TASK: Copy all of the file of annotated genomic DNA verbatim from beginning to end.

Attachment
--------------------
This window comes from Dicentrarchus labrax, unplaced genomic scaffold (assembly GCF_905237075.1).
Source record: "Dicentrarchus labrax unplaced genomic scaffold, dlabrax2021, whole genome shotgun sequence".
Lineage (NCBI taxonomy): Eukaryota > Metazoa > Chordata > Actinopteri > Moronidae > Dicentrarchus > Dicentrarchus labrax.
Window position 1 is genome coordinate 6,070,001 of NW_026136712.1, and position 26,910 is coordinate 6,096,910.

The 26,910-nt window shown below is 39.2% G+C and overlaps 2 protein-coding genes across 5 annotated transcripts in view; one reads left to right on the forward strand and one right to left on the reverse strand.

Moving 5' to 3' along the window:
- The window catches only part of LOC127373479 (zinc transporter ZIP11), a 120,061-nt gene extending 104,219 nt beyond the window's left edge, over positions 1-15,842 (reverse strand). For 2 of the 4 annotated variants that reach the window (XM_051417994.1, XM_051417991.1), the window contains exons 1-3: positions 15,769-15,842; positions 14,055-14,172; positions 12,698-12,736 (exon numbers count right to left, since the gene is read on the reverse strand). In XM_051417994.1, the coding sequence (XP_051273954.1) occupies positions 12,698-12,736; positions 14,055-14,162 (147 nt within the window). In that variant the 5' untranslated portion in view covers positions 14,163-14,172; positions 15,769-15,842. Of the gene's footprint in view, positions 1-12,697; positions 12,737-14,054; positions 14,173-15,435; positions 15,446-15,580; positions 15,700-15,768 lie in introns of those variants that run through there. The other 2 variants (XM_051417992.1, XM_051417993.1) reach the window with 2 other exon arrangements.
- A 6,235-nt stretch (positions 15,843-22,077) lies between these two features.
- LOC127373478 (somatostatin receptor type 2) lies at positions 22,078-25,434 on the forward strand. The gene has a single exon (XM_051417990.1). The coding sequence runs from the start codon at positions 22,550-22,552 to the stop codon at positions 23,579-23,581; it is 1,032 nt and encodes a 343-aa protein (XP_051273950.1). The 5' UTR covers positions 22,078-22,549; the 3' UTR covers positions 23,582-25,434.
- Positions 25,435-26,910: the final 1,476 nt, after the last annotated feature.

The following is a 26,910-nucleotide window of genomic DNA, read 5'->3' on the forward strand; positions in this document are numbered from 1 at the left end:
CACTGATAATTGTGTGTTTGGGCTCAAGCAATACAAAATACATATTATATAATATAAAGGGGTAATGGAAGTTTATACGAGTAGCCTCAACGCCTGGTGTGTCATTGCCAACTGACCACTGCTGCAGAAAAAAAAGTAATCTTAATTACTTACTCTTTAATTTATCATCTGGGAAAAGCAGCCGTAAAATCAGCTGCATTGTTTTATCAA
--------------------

This window comes from Dicentrarchus labrax, unplaced genomic scaffold (assembly GCF_905237075.1).
Source record: "Dicentrarchus labrax unplaced genomic scaffold, dlabrax2021, whole genome shotgun sequence".
Lineage (NCBI taxonomy): Eukaryota > Metazoa > Chordata > Actinopteri > Moronidae > Dicentrarchus > Dicentrarchus labrax.
Window position 1 is genome coordinate 6,070,001 of NW_026136712.1, and position 26,910 is coordinate 6,096,910.

The 26,910-nt window shown below is 39.2% G+C and overlaps 2 protein-coding genes across 5 annotated transcripts in view; one reads left to right on the forward strand and one right to left on the reverse strand.

Moving 5' to 3' along the window:
- The window catches only part of LOC127373479 (zinc transporter ZIP11), a 120,061-nt gene extending 104,219 nt beyond the window's left edge, over positions 1-15,842 (reverse strand). For 2 of the 4 annotated variants that reach the window (XM_051417994.1, XM_051417991.1), the window contains exons 1-3: positions 15,769-15,842; positions 14,055-14,172; positions 12,698-12,736 (exon numbers count right to left, since the gene is read on the reverse strand). In XM_051417994.1, the coding sequence (XP_051273954.1) occupies positions 12,698-12,736; positions 14,055-14,162 (147 nt within the window). In that variant the 5' untranslated portion in view covers positions 14,163-14,172; positions 15,769-15,842. Of the gene's footprint in view, positions 1-12,697; positions 12,737-14,054; positions 14,173-15,435; positions 15,446-15,580; positions 15,700-15,768 lie in introns of those variants that run through there. The other 2 variants (XM_051417992.1, XM_051417993.1) reach the window with 2 other exon arrangements.
- A 6,235-nt stretch (positions 15,843-22,077) lies between these two features.
- LOC127373478 (somatostatin receptor type 2) lies at positions 22,078-25,434 on the forward strand. The gene has a single exon (XM_051417990.1). The coding sequence runs from the start codon at positions 22,550-22,552 to the stop codon at positions 23,579-23,581; it is 1,032 nt and encodes a 343-aa protein (XP_051273950.1). The 5' UTR covers positions 22,078-22,549; the 3' UTR covers positions 23,582-25,434.
- Positions 25,435-26,910: the final 1,476 nt, after the last annotated feature.

The following is a 26,910-nucleotide window of genomic DNA, read 5'->3' on the forward strand; positions in this document are numbered from 1 at the left end:
CACTGATAATTGTGTGTTTGGGCTCAAGCAATACAAAATACATATTATATAATATAAAGGGGTAATGGAAGTTTATACGAGTAGCCTCAACGCCTGGTGTGTCATTGCCAACTGACCACTGCTGCAGAAAAAAAAGTAATCTTAATTACTTACTCTTTAATTTATCATCTGGGAAAAGCAGCCGTAAAATCAGCTGCATTGTTTTATCAA